Navigation Links
Nanotubes used for first time to send signals to nerve cells

Texas scientists have added one more trick to the amazing repertoire of carbon nanotubes -- the ability to carry electrical signals to nerve cells.

Nanotubes, tiny hollow carbon filaments about one ten-thousandth the diameter of a human hair, are already famed as one of the most versatile materials ever discovered. A hundred times as strong as steel and one-sixth as dense, able to conduct electricity better than copper or to substitute for silicon in semiconductor chips, carbon nanotubes have been proposed as the basis for everything from elevator cables that could lift payloads into Earth orbit to computers smaller than human cells.

Thin films of carbon nanotubes deposited on transparent plastic can also serve as a surface on which cells can grow. And as researchers at the University of Texas Medical Branch at Galveston (UTMB) and Rice University suggest in a paper published in the May issue of the Journal of Nanoscience and Nanotechnology, these nanotube films could potentially serve as an electrical interface between living tissue and prosthetic devices or biomedical instruments.

"As far as I know, we're the first group to show that you can have some kind of electrical communication between these two things, by stimulating cells through our transparent conductive layer," said Todd Pappas, director of sensory and molecular neuroengineering at UTMB's Center for Biomedical Engineering and one of the study's senior authors. Pappas and UTMB research associate Anton Liopo collaborated on the work with James Tour, director of the Carbon Nanotechnology Laboratory at Rice's Richard E. Smalley Institute for Nanoscale Science and Technology, Rice postdoctoral fellow Michael Stewart and Rice graduate student Jared Hudson.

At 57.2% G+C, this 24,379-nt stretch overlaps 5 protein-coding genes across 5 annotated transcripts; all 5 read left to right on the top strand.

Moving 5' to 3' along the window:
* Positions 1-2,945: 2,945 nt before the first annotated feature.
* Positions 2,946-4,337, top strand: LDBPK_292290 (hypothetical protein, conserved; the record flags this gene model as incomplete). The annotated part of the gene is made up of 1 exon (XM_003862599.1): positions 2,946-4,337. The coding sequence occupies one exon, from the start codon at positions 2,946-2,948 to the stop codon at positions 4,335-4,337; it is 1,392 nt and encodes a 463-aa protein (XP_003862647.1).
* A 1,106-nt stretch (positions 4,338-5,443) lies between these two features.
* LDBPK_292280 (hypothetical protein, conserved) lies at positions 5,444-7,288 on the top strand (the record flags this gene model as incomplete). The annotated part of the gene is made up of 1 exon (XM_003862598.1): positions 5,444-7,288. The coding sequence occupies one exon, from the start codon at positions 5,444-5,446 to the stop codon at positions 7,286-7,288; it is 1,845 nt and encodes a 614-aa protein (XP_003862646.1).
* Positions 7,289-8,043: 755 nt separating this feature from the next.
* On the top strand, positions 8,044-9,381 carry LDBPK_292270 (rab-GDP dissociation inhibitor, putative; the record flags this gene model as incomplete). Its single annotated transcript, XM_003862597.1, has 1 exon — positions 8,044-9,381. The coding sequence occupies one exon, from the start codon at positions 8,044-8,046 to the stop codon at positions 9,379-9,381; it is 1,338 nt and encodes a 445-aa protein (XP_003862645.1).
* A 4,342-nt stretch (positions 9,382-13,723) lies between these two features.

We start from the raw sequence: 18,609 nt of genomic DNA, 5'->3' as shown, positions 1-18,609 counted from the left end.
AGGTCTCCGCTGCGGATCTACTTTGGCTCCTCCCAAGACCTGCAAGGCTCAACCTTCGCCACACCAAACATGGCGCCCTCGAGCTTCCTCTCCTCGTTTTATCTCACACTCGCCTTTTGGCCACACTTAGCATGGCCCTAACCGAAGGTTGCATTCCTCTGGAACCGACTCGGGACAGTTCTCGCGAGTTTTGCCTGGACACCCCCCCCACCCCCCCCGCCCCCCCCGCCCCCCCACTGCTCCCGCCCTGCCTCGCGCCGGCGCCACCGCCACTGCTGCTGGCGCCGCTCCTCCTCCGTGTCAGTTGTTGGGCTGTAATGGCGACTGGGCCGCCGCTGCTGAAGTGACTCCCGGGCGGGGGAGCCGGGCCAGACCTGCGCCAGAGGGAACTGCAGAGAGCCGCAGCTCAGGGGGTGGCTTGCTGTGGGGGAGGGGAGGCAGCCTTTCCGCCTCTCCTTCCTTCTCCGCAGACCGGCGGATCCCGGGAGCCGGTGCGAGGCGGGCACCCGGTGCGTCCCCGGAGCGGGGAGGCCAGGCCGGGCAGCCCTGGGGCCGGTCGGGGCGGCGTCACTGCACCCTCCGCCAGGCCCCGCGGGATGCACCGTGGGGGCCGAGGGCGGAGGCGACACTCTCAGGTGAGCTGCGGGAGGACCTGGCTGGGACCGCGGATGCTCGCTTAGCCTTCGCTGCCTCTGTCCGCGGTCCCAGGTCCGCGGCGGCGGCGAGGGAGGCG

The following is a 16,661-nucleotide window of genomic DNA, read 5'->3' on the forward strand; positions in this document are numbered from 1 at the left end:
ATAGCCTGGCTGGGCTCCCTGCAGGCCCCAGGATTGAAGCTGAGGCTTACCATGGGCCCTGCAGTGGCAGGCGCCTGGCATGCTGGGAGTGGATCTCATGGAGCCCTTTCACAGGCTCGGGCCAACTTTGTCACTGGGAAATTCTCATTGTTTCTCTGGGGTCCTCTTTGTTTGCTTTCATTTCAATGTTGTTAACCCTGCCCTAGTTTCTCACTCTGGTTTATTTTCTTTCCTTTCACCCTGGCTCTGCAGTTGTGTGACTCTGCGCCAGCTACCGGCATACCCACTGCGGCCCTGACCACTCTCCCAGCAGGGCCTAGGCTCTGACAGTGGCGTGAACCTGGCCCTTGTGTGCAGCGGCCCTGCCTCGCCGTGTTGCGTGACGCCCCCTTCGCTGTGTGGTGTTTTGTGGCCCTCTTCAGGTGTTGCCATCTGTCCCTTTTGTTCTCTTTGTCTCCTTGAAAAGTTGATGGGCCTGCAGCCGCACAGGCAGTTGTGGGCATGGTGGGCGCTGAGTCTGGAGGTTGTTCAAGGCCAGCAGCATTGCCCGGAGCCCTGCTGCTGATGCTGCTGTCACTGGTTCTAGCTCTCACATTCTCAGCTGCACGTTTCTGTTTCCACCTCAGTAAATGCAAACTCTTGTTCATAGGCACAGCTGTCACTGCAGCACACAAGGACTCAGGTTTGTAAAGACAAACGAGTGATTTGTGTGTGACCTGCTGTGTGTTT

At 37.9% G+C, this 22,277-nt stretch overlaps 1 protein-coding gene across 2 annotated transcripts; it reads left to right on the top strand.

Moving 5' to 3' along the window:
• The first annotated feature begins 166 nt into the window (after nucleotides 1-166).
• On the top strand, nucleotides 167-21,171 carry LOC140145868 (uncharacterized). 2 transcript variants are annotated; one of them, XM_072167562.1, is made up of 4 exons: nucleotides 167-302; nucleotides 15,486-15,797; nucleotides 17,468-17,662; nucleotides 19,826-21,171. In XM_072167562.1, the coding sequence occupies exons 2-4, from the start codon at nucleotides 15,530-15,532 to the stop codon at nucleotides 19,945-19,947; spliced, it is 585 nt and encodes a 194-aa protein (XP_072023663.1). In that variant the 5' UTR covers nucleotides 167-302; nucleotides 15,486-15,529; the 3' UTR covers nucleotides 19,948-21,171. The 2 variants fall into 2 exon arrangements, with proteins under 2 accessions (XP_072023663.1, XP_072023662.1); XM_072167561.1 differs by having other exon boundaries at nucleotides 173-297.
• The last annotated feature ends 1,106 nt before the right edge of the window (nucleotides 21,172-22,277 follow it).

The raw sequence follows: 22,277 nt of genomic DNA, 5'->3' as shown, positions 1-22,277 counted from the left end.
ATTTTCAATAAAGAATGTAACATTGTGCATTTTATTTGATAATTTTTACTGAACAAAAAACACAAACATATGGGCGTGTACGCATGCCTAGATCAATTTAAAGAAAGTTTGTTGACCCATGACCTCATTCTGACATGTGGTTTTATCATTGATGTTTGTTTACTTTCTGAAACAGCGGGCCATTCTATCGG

The group employed two different types of cells in their experiments, neuroblastoma cells commonly used in test-tube experiments and neurons cultured from experimental rats. Both cell types were placed on ten-layer-thick "mat s" of single-walled carbon nanotubes (SWNTs) deposited on transparent plastic. This enabled the researchers to use a microscope to position a tiny electrode next to individual cells and record their responses to electrical pulses transmitted through the SWNTs.

In addition to their electrical stimulation experiments, the scientists also studied how different kinds of SWNTs affected the growth and development of neuroblastoma cells. They compared cells placed on mats made of "functionalized" SWNTs, carbon nanotubes with additional molecules attached to their surfaces that may be used to guide cell growth or customize nanotube electrical properties, to cells cultured on unmodified "native" carbon nanotubes and conventional tissue culture plastic.

"Native carbon nanotubes support neuron attachment and growth well -- as we expected, better than the two types of functionalized nanotubes we tested," Pappas said. "Next we want to find a way to functionalize the nanotubes to make neuron attachment and communication better and make these surfaces more biocompatible."